Chocolate is Driving Monkeys to Extinction
W. Scott McGraw, professor of anthropology and director of the Taϊ Monkey Project, Ivory Coast, is co-author of a new study finding that endangered primates in national parks and forest reserves of Ivory Coast are facing extinction because of illegal cocoa farms.
The study, funded by Mohamed bin Zayed Species Conservation Fund, La Vallée des Singes, Primate Conservation Incorporated and Conservation International’s Primate Action Fund, appears in the March 2015 issue of the journal Tropical Conservation Science.
The Ivory Coast is the largest producer of cocoa beans, providing more than one-third of the world’s supply (in the year that ended in September, Ivory Coast produced a record 1.7 million metric tons of cocoa, according to the International Cocoa Organization in London).
McGraw’s co-authors, E. Anderson Bitty, Sery Gonedele Bi, Jean-Claude Koffi Bene and Philippe K. Kouassi, all worked at one time, as students, for the Taϊ Monkey Project and now work for Ivory Coast research institutions.
For this study, the research team surveyed 23 protected areas in the West African nation between 2010 and 2013 and found that about three-quarters of the land in them had been transformed into illegal cocoa production.
“Of the 23 protected areas, 16 of them had more than 65 percent of their forests degraded by farms, logging or other human disturbance,” said McGraw. “While a variety of agricultural products were grown illegally in the parks, cocoa constituted 93 percent of the total crops grown.”
Overall, 20 of the protected areas had illegal cocoa plantations and approximately 74 percent of the total land in these areas was transformed into cocoa production.
“When we started walking through the protected areas we were just stunned by the scale of illegal cocoa production,” said McGraw. “There are parks in Ivory Coast with no forests and no primates, but a sea of cocoa plants.”
The impact of illegal cocoa farming on primates has been devastating.
Thirteen of the protected areas (57 percent) have lost their entire primate populations, while another five had lost half of their species.
One species of monkey – Miss Waldron's red colobus – was not seen during this survey and has not officially been sighted since 1978. McGraw suspects that it is probably extinct.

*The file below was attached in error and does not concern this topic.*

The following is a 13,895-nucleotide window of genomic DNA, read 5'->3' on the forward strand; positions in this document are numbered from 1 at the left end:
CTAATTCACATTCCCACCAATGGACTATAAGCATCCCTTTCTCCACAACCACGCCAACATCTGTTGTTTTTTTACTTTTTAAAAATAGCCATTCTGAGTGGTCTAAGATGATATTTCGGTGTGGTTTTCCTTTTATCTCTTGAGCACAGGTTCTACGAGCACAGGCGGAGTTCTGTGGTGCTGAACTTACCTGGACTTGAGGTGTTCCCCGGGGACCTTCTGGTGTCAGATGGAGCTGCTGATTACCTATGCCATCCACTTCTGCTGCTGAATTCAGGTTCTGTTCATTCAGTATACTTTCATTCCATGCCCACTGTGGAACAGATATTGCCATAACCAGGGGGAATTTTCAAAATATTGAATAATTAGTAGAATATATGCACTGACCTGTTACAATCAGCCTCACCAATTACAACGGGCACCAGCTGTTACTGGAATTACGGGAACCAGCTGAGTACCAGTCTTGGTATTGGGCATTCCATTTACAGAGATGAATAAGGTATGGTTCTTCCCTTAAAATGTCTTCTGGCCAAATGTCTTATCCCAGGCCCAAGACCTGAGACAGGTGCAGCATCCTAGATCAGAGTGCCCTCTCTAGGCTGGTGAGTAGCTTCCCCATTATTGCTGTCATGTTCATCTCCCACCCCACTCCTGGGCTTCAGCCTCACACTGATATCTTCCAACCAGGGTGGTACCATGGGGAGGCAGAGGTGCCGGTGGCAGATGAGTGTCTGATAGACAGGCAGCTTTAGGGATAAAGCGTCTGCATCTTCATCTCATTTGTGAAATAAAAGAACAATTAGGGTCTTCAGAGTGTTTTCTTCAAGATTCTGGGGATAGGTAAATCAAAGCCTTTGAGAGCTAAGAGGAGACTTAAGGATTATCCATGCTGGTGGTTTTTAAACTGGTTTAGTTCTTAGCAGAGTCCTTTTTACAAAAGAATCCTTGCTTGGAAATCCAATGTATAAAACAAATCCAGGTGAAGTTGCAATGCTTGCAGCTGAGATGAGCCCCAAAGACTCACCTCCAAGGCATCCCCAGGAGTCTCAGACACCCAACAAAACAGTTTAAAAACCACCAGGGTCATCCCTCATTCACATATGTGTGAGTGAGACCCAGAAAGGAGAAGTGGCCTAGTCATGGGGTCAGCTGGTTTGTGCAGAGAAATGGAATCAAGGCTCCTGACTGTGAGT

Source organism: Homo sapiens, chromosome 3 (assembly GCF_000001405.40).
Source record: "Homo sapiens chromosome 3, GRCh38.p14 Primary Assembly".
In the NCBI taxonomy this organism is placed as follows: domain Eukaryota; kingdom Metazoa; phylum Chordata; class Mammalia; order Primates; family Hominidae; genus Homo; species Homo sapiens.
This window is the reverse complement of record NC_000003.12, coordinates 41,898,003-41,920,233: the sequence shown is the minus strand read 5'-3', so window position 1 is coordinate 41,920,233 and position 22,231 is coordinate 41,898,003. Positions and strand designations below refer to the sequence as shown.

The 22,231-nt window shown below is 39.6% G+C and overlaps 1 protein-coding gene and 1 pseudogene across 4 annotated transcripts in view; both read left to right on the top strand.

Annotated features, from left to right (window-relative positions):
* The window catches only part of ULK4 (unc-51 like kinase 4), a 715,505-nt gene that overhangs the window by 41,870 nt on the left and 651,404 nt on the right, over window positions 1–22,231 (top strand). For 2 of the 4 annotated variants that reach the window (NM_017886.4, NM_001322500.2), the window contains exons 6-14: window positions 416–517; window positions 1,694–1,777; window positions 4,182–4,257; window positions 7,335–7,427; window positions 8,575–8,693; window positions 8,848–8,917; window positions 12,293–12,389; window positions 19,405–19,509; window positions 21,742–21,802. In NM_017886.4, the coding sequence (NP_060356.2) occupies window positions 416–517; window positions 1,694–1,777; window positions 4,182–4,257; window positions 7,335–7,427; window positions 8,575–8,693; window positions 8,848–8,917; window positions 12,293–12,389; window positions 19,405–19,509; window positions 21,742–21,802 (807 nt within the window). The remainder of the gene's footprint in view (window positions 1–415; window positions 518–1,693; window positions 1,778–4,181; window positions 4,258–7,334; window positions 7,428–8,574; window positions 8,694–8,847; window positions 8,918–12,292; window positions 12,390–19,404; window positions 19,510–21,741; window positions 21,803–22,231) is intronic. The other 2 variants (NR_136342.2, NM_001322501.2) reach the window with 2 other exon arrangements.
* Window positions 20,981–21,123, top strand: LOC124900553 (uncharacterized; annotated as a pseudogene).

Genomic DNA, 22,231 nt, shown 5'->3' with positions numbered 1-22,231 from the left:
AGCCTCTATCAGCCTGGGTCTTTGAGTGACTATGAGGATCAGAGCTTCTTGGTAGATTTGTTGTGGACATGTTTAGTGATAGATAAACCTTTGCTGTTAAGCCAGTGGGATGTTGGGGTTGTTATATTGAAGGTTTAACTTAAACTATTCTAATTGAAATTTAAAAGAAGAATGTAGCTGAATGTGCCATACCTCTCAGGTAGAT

Two other monkeys – the Roloway monkey and the White-naped mangabey – were seen in only two reserves and are critically endangered, at least partially due to the habitat destruction caused by illegal cocoa farms.
“The Roloway monkey may be the next to go extinct,” McGraw said. “It is not able to live in the degraded habitats that are left in many of these protected areas.”
McGraw and his co-authors spent a total of 208 days walking transects through nationally protected areas, most in the central and southern regions of the country. In each area, they noted the amount of forest that had been cut down or degraded and how much of this was replaced by cocoa or other types of farms. They also recorded the presence of 16 primate species, including monkeys and chimpanzees.
“I’ve been doing survey work in these parks for 20 years, and it wasn’t nearly this bad when I started,” McGraw said. The world’s demand for chocolate has been very hard on the endangered primates of Ivory Coast.”
McGraw offers a stark assessment of the likelihood of survival of the monkeys if illegal cocoa farming goes unchecked.
“Complete deforestation would constitute a death knell for most primates,” said McGraw. “If these animals disappear from these protected areas, we lose one of the few remaining opportunities to witness first-hand the interaction between primates, their behavior and their habitat.”
Can anything be done to slow the acceleration of deforestation and primate extinction?
According to McGraw, shaded cocoa agroforestry, which does not involve the total removal of trees, has been shown to provide comparable revenues for farmers while preserving elements of habitat critical for primate populations.
“It’s been done successfully in Brazil,” said McGraw. “There, a species of new World monkey—the golden-headed lion tamarin (Leontopithecus chrysomelas), lives and thrives in agroforestry that consists of shaded coca farms (cabrucas).”
Whether or not this scenario is ideal or applies to primates in different regions of the world is not yet known. However, for McGraw and his co-authors, the existence of the cabrucas suggest that crop production and modified habitats able to support primate populations need not be mutually exclusive.
“If we are unable to safeguard wildlife from illegal cocoa farming and hunting inside areas designated for their protection, what hope do we have of ensuring their survival outside forest reserves and national parks?”
The Taϊ Monkey Project
For more than 25 years, McGraw has been observing and documenting the behavior of a community of West African monkeys living in the Taϊ forest of Ivory Coast.
He is the director of the Taϊ Monkey Project, an NSF-funded program aimed at documenting the behavior, ecology, and conservation of eight monkey species: Western red colobus; Olive colobus; King colobus; sooty mangabey; Diana monkey; Campbell’s monkey; Western lesser spot-nosed monkey and Stampfli’s putty-nosed monkey. For at least two species – Western red colobus and Diana monkey -- Taϊ National Park is the only forest in Ivory Coast containing sizable and, perhaps, any populations of these species.
McGraw has been involved with the Taϊ Monkey Project since 1991, when he conducted field work there as a graduate student. He became the project’s director in 2003. His staff of seven is charged with protecting over 1,000 monkeys across hundreds of hectares of forest, seven days a week, 24 hours a day.
If you are interested in establishing a fund to support Ohio State’s presence in the Taϊ Sanctuary, contact McGraw at McGraw.firstname.lastname@example.org / (614) 688-3794.